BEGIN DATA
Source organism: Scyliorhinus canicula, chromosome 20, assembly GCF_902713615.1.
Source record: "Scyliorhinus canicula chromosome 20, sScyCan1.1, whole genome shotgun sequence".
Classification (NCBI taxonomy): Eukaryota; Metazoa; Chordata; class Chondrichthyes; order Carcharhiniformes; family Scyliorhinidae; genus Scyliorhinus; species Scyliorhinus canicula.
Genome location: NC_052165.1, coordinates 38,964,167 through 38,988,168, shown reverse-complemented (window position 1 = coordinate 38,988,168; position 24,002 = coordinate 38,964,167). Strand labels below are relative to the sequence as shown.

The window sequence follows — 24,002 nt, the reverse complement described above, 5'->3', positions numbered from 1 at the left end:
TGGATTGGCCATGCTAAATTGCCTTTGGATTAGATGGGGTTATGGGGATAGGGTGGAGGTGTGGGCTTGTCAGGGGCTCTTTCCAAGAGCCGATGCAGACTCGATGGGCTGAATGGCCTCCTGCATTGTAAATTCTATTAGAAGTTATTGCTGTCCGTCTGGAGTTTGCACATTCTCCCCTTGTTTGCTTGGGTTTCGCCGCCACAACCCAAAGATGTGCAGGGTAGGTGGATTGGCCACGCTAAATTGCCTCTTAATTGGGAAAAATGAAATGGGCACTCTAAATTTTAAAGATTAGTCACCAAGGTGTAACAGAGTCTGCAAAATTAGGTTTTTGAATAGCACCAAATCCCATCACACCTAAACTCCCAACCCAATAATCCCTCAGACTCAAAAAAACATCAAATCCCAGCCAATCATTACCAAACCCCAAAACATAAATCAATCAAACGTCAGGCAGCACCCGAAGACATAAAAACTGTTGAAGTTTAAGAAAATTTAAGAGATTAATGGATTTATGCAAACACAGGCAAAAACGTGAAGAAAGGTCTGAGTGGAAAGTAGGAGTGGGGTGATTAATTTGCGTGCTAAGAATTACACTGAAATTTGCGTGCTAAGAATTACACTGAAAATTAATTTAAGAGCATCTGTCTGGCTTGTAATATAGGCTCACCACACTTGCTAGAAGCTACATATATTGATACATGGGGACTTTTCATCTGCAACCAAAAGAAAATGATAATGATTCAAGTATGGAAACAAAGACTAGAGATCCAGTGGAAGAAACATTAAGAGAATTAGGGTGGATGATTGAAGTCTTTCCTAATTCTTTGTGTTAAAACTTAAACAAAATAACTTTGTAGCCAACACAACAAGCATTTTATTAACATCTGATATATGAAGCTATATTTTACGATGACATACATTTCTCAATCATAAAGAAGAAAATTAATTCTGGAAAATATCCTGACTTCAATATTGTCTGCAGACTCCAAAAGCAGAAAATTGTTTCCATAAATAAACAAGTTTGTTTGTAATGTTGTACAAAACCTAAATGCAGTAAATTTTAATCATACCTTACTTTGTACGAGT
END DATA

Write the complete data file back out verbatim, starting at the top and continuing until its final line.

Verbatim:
Source organism: Scyliorhinus canicula, chromosome 20, assembly GCF_902713615.1.
Source record: "Scyliorhinus canicula chromosome 20, sScyCan1.1, whole genome shotgun sequence".
Classification (NCBI taxonomy): Eukaryota; Metazoa; Chordata; class Chondrichthyes; order Carcharhiniformes; family Scyliorhinidae; genus Scyliorhinus; species Scyliorhinus canicula.
Genome location: NC_052165.1, coordinates 38,964,167 through 38,988,168, shown reverse-complemented (window position 1 = coordinate 38,988,168; position 24,002 = coordinate 38,964,167). Strand labels below are relative to the sequence as shown.

The window sequence follows — 24,002 nt, the reverse complement described above, 5'->3', positions numbered from 1 at the left end:
TGGATTGGCCATGCTAAATTGCCTTTGGATTAGATGGGGTTATGGGGATAGGGTGGAGGTGTGGGCTTGTCAGGGGCTCTTTCCAAGAGCCGATGCAGACTCGATGGGCTGAATGGCCTCCTGCATTGTAAATTCTATTAGAAGTTATTGCTGTCCGTCTGGAGTTTGCACATTCTCCCCTTGTTTGCTTGGGTTTCGCCGCCACAACCCAAAGATGTGCAGGGTAGGTGGATTGGCCACGCTAAATTGCCTCTTAATTGGGAAAAATGAAATGGGCACTCTAAATTTTAAAGATTAGTCACCAAGGTGTAACAGAGTCTGCAAAATTAGGTTTTTGAATAGCACCAAATCCCATCACACCTAAACTCCCAACCCAATAATCCCTCAGACTCAAAAAAACATCAAATCCCAGCCAATCATTACCAAACCCCAAAACATAAATCAATCAAACGTCAGGCAGCACCCGAAGACATAAAAACTGTTGAAGTTTAAGAAAATTTAAGAGATTAATGGATTTATGCAAACACAGGCAAAAACGTGAAGAAAGGTCTGAGTGGAAAGTAGGAGTGGGGTGATTAATTTGCGTGCTAAGAATTACACTGAAATTTGCGTGCTAAGAATTACACTGAAAATTAATTTAAGAGCATCTGTCTGGCTTGTAATATAGGCTCACCACACTTGCTAGAAGCTACATATATTGATACATGGGGACTTTTCATCTGCAACCAAAAGAAAATGATAATGATTCAAGTATGGAAACAAAGACTAGAGATCCAGTGGAAGAAACATTAAGAGAATTAGGGTGGATGATTGAAGTCTTTCCTAATTCTTTGTGTTAAAACTTAAACAAAATAACTTTGTAGCCAACACAACAAGCATTTTATTAACATCTGATATATGAAGCTATATTTTACGATGACATACATTTCTCAATCATAAAGAAGAAAATTAATTCTGGAAAATATCCTGACTTCAATATTGTCTGCAGACTCCAAAAGCAGAAAATTGTTTCCATAAATAAACAAGTTTGTTTGTAATGTTGTACAAAACCTAAATGCAGTAAATTTTAATCATACCTTACTTTGTACGAGT